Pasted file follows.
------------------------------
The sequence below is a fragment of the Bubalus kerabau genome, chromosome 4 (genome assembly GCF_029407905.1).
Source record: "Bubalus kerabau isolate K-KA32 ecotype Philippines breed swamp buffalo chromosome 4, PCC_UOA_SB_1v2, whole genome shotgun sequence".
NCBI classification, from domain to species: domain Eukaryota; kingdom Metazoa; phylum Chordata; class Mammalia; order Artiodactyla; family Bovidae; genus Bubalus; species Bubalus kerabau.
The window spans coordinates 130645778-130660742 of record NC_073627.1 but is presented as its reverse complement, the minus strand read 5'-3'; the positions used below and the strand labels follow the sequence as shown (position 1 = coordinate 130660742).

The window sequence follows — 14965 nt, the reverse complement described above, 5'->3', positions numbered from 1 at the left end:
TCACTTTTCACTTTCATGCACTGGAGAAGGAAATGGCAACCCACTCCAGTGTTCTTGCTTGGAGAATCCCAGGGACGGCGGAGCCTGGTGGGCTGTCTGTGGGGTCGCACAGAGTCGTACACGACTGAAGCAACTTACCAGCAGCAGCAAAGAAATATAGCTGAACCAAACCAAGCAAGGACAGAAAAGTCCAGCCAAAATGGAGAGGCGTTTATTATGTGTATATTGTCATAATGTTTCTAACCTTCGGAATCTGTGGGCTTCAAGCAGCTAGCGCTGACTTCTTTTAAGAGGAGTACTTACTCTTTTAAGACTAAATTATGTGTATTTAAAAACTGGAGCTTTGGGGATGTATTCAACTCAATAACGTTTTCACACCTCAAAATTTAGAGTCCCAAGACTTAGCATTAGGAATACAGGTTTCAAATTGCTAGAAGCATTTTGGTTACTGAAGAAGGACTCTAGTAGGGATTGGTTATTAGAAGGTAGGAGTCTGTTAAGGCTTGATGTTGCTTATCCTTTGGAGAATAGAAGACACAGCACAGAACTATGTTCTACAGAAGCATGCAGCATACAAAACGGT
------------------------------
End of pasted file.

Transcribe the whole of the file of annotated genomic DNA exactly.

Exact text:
The sequence below is a fragment of the Bubalus kerabau genome, chromosome 4 (genome assembly GCF_029407905.1).
Source record: "Bubalus kerabau isolate K-KA32 ecotype Philippines breed swamp buffalo chromosome 4, PCC_UOA_SB_1v2, whole genome shotgun sequence".
NCBI classification, from domain to species: domain Eukaryota; kingdom Metazoa; phylum Chordata; class Mammalia; order Artiodactyla; family Bovidae; genus Bubalus; species Bubalus kerabau.
The window spans coordinates 130645778-130660742 of record NC_073627.1 but is presented as its reverse complement, the minus strand read 5'-3'; the positions used below and the strand labels follow the sequence as shown (position 1 = coordinate 130660742).

The window sequence follows — 14965 nt, the reverse complement described above, 5'->3', positions numbered from 1 at the left end:
TCACTTTTCACTTTCATGCACTGGAGAAGGAAATGGCAACCCACTCCAGTGTTCTTGCTTGGAGAATCCCAGGGACGGCGGAGCCTGGTGGGCTGTCTGTGGGGTCGCACAGAGTCGTACACGACTGAAGCAACTTACCAGCAGCAGCAAAGAAATATAGCTGAACCAAACCAAGCAAGGACAGAAAAGTCCAGCCAAAATGGAGAGGCGTTTATTATGTGTATATTGTCATAATGTTTCTAACCTTCGGAATCTGTGGGCTTCAAGCAGCTAGCGCTGACTTCTTTTAAGAGGAGTACTTACTCTTTTAAGACTAAATTATGTGTATTTAAAAACTGGAGCTTTGGGGATGTATTCAACTCAATAACGTTTTCACACCTCAAAATTTAGAGTCCCAAGACTTAGCATTAGGAATACAGGTTTCAAATTGCTAGAAGCATTTTGGTTACTGAAGAAGGACTCTAGTAGGGATTGGTTATTAGAAGGTAGGAGTCTGTTAAGGCTTGATGTTGCTTATCCTTTGGAGAATAGAAGACACAGCACAGAACTATGTTCTACAGAAGCATGCAGCATACAAAACGGT